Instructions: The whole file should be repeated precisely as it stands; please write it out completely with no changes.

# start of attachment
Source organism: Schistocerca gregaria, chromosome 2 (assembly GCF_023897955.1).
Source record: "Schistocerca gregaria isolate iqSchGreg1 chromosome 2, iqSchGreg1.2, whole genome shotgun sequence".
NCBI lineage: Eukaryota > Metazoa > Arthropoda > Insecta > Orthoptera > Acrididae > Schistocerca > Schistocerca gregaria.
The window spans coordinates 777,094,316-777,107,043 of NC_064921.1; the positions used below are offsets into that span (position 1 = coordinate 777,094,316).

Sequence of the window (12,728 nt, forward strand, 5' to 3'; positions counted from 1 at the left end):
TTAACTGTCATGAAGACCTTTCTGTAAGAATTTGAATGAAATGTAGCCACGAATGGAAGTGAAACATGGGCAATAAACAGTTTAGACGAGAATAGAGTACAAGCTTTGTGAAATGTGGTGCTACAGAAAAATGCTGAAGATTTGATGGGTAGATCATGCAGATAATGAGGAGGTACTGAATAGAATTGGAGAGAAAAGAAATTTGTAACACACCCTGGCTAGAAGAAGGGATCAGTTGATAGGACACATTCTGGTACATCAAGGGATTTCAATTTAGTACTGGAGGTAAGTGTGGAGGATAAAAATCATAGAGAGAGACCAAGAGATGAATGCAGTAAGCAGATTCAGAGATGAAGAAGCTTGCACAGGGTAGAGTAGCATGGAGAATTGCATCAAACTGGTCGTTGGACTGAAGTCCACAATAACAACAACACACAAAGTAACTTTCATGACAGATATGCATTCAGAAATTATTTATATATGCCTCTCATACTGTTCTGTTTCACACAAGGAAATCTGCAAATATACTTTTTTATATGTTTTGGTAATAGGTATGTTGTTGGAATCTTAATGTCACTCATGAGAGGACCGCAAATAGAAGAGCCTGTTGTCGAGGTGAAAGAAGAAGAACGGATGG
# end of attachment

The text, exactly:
Source organism: Schistocerca gregaria, chromosome 2 (assembly GCF_023897955.1).
Source record: "Schistocerca gregaria isolate iqSchGreg1 chromosome 2, iqSchGreg1.2, whole genome shotgun sequence".
NCBI lineage: Eukaryota > Metazoa > Arthropoda > Insecta > Orthoptera > Acrididae > Schistocerca > Schistocerca gregaria.
The window spans coordinates 777,094,316-777,107,043 of NC_064921.1; the positions used below are offsets into that span (position 1 = coordinate 777,094,316).

Sequence of the window (12,728 nt, forward strand, 5' to 3'; positions counted from 1 at the left end):
TTAACTGTCATGAAGACCTTTCTGTAAGAATTTGAATGAAATGTAGCCACGAATGGAAGTGAAACATGGGCAATAAACAGTTTAGACGAGAATAGAGTACAAGCTTTGTGAAATGTGGTGCTACAGAAAAATGCTGAAGATTTGATGGGTAGATCATGCAGATAATGAGGAGGTACTGAATAGAATTGGAGAGAAAAGAAATTTGTAACACACCCTGGCTAGAAGAAGGGATCAGTTGATAGGACACATTCTGGTACATCAAGGGATTTCAATTTAGTACTGGAGGTAAGTGTGGAGGATAAAAATCATAGAGAGAGACCAAGAGATGAATGCAGTAAGCAGATTCAGAGATGAAGAAGCTTGCACAGGGTAGAGTAGCATGGAGAATTGCATCAAACTGGTCGTTGGACTGAAGTCCACAATAACAACAACACACAAAGTAACTTTCATGACAGATATGCATTCAGAAATTATTTATATATGCCTCTCATACTGTTCTGTTTCACACAAGGAAATCTGCAAATATACTTTTTTATATGTTTTGGTAATAGGTATGTTGTTGGAATCTTAATGTCACTCATGAGAGGACCGCAAATAGAAGAGCCTGTTGTCGAGGTGAAAGAAGAAGAACGGATGG